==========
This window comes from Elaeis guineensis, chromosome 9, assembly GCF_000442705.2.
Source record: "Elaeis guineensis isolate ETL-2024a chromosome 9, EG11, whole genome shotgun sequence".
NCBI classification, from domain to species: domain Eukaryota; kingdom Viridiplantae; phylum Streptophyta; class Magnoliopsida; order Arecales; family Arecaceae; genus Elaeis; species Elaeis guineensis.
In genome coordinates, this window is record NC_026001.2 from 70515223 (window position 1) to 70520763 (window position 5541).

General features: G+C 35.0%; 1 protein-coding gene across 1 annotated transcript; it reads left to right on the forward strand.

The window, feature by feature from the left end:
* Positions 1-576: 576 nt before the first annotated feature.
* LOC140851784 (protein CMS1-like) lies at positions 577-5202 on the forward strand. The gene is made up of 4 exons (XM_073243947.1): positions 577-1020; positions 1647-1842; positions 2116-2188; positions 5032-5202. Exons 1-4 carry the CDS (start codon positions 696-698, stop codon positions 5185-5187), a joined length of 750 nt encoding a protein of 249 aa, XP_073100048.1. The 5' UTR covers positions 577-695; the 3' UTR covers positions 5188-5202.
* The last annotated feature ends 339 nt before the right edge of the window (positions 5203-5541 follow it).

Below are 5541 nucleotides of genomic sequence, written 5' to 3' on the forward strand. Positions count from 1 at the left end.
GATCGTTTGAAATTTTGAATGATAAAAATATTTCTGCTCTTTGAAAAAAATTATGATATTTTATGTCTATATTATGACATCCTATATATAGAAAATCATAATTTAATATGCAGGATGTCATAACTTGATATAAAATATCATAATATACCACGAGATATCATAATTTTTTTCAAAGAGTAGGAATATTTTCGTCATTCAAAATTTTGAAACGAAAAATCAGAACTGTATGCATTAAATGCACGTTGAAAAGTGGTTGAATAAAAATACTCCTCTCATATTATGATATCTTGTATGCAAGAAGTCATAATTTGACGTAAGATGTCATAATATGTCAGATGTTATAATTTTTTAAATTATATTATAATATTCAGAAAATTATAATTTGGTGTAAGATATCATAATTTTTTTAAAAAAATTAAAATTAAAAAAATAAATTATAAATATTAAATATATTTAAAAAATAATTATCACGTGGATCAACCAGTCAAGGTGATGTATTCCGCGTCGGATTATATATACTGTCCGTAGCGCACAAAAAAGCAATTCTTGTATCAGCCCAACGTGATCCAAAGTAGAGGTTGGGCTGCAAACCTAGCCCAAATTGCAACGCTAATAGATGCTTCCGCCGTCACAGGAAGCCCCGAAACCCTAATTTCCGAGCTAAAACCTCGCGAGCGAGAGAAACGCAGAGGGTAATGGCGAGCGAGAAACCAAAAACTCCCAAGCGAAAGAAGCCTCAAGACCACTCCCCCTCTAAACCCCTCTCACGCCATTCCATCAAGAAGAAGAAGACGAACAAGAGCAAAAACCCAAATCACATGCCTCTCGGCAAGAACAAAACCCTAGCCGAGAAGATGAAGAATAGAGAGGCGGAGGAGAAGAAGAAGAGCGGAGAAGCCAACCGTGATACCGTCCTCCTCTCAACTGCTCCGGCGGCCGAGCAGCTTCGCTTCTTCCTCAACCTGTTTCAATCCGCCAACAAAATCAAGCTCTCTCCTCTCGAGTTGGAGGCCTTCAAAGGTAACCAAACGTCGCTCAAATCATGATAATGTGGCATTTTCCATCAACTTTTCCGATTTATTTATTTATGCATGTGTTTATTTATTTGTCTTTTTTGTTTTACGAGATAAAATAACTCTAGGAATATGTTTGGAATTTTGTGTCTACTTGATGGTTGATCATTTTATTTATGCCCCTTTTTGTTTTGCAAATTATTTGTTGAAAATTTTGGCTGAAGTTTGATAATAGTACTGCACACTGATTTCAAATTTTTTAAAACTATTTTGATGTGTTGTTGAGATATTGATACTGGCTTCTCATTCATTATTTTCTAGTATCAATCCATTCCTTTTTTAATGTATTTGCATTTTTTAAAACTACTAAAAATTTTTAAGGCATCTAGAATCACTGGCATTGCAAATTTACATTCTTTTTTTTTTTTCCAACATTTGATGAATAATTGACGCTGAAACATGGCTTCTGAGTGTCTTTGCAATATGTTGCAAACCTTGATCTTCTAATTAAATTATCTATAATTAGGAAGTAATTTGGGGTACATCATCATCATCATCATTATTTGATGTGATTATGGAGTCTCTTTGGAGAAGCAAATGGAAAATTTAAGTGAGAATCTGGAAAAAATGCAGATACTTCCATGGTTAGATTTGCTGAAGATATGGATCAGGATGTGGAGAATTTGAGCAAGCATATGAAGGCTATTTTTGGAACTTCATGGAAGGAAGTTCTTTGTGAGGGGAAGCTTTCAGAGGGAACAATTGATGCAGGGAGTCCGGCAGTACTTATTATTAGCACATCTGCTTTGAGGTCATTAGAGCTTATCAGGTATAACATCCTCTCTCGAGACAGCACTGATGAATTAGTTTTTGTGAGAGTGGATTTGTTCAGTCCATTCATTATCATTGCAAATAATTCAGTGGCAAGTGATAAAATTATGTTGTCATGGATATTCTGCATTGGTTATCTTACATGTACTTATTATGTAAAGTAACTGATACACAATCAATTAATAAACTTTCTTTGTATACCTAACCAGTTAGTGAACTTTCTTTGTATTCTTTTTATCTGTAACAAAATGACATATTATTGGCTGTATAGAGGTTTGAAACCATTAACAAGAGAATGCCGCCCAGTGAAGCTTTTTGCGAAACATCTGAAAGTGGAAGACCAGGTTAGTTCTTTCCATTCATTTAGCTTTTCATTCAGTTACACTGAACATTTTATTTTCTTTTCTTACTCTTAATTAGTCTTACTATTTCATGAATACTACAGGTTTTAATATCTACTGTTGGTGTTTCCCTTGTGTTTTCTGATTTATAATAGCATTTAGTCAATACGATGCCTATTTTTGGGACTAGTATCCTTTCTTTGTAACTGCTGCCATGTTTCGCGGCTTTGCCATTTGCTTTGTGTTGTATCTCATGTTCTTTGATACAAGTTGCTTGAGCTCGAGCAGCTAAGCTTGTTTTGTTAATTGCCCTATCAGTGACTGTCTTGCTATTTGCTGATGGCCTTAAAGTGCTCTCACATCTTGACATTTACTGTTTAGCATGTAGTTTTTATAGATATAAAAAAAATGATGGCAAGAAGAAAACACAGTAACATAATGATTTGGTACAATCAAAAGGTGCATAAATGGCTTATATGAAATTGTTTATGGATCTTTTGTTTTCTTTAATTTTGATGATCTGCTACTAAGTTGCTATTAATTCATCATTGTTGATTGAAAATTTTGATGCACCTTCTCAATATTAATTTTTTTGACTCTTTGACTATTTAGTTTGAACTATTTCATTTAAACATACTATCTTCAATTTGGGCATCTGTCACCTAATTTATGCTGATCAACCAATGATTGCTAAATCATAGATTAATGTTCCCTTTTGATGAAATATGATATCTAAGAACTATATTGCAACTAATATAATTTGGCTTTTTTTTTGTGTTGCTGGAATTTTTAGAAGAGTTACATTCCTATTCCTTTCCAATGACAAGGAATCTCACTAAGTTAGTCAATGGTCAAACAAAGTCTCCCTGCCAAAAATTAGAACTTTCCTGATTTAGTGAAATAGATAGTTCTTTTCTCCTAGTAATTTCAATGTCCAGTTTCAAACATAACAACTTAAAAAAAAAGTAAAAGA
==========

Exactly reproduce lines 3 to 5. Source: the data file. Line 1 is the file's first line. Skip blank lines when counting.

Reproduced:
NCBI classification, from domain to species: domain Eukaryota; kingdom Viridiplantae; phylum Streptophyta; class Magnoliopsida; order Arecales; family Arecaceae; genus Elaeis; species Elaeis guineensis.
In genome coordinates, this window is record NC_026001.2 from 70515223 (window position 1) to 70520763 (window position 5541).

General features: G+C 35.0%; 1 protein-coding gene across 1 annotated transcript; it reads left to right on the forward strand.